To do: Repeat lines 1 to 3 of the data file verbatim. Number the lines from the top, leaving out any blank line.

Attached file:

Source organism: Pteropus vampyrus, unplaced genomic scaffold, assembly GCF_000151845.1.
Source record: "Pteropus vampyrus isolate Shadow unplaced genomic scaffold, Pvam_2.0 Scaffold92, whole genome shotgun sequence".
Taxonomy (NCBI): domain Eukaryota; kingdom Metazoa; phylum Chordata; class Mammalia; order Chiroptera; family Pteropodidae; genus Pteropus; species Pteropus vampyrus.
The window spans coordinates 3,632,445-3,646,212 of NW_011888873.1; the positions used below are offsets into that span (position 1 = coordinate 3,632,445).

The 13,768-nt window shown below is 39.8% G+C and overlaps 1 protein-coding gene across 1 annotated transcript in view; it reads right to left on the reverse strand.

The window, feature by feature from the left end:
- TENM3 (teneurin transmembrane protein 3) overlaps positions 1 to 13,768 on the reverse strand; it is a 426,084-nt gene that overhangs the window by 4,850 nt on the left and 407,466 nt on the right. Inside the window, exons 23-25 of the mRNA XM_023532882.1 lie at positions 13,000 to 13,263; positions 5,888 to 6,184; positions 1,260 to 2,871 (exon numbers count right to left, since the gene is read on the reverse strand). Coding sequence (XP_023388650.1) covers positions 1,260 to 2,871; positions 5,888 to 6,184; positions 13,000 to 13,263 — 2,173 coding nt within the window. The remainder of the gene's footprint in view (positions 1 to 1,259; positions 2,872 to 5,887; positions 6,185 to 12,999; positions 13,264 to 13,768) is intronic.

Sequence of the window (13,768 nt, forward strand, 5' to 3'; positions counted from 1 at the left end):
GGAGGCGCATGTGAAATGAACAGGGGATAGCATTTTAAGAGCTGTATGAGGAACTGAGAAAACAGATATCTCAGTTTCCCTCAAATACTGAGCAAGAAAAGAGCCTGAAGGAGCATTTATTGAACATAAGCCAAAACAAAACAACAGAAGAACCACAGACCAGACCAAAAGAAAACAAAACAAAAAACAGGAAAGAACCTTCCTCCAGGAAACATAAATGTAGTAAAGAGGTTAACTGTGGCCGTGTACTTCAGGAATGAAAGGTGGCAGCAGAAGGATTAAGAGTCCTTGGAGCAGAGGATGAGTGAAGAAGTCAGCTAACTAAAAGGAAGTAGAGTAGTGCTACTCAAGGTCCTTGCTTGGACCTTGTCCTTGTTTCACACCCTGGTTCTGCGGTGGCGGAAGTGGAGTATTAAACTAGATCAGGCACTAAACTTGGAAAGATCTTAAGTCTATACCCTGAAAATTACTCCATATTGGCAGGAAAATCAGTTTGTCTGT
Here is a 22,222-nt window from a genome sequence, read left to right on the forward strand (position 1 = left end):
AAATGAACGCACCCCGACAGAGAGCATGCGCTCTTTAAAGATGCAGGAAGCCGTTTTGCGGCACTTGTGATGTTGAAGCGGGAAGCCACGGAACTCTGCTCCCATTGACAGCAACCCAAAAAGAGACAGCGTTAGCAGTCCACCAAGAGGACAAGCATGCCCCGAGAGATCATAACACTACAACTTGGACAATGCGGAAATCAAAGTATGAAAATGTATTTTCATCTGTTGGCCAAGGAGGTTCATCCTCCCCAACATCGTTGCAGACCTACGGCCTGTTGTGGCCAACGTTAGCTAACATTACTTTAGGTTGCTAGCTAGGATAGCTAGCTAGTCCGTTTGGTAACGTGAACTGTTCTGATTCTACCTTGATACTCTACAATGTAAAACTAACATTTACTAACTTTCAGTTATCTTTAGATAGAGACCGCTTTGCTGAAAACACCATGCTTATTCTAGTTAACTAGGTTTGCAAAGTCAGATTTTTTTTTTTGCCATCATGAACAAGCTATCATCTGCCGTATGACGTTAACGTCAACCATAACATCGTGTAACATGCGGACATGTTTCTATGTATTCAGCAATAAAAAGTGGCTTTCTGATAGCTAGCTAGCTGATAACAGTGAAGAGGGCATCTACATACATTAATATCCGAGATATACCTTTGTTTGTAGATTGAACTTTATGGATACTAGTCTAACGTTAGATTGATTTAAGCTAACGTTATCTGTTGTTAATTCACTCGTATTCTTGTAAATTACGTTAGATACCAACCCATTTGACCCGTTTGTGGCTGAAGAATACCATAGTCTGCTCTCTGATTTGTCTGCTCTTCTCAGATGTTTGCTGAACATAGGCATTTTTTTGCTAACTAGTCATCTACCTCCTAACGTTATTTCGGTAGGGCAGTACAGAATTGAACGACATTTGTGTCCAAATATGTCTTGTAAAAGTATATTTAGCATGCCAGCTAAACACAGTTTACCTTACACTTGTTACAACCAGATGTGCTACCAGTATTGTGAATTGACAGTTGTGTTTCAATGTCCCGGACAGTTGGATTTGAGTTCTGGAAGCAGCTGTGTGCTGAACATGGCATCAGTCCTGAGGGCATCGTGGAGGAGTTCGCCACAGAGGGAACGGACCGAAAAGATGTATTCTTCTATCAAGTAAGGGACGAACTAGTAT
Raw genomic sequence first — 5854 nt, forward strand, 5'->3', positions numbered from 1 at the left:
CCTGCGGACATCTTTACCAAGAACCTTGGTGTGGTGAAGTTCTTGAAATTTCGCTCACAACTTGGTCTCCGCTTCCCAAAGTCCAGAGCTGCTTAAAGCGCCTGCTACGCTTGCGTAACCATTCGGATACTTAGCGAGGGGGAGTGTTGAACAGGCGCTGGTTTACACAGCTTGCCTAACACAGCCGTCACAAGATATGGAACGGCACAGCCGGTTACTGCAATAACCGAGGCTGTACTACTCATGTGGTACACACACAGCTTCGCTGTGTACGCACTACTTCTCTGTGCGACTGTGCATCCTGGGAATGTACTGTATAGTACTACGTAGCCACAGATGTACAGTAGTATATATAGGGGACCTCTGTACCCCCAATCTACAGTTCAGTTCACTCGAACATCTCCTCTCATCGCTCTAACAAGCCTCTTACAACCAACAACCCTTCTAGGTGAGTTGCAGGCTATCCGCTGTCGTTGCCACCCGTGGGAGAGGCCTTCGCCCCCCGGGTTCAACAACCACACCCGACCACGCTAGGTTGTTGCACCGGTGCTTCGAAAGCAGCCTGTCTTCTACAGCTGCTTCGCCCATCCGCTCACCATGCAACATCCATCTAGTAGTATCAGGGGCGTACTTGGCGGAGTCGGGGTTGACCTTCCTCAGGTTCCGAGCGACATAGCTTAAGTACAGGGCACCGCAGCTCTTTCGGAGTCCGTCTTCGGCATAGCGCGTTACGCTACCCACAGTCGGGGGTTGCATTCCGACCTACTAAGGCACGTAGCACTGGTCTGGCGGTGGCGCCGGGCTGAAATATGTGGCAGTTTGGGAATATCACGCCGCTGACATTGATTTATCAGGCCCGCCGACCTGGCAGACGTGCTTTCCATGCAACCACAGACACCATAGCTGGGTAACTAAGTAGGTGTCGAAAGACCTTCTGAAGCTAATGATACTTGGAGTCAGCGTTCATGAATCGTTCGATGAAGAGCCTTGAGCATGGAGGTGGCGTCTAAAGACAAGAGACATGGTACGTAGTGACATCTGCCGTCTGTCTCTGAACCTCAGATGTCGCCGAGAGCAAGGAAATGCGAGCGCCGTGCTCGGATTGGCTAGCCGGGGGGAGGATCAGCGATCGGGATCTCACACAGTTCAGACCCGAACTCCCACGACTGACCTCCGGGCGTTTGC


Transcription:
Source organism: Pteropus vampyrus, unplaced genomic scaffold, assembly GCF_000151845.1.
Source record: "Pteropus vampyrus isolate Shadow unplaced genomic scaffold, Pvam_2.0 Scaffold92, whole genome shotgun sequence".
Taxonomy (NCBI): domain Eukaryota; kingdom Metazoa; phylum Chordata; class Mammalia; order Chiroptera; family Pteropodidae; genus Pteropus; species Pteropus vampyrus.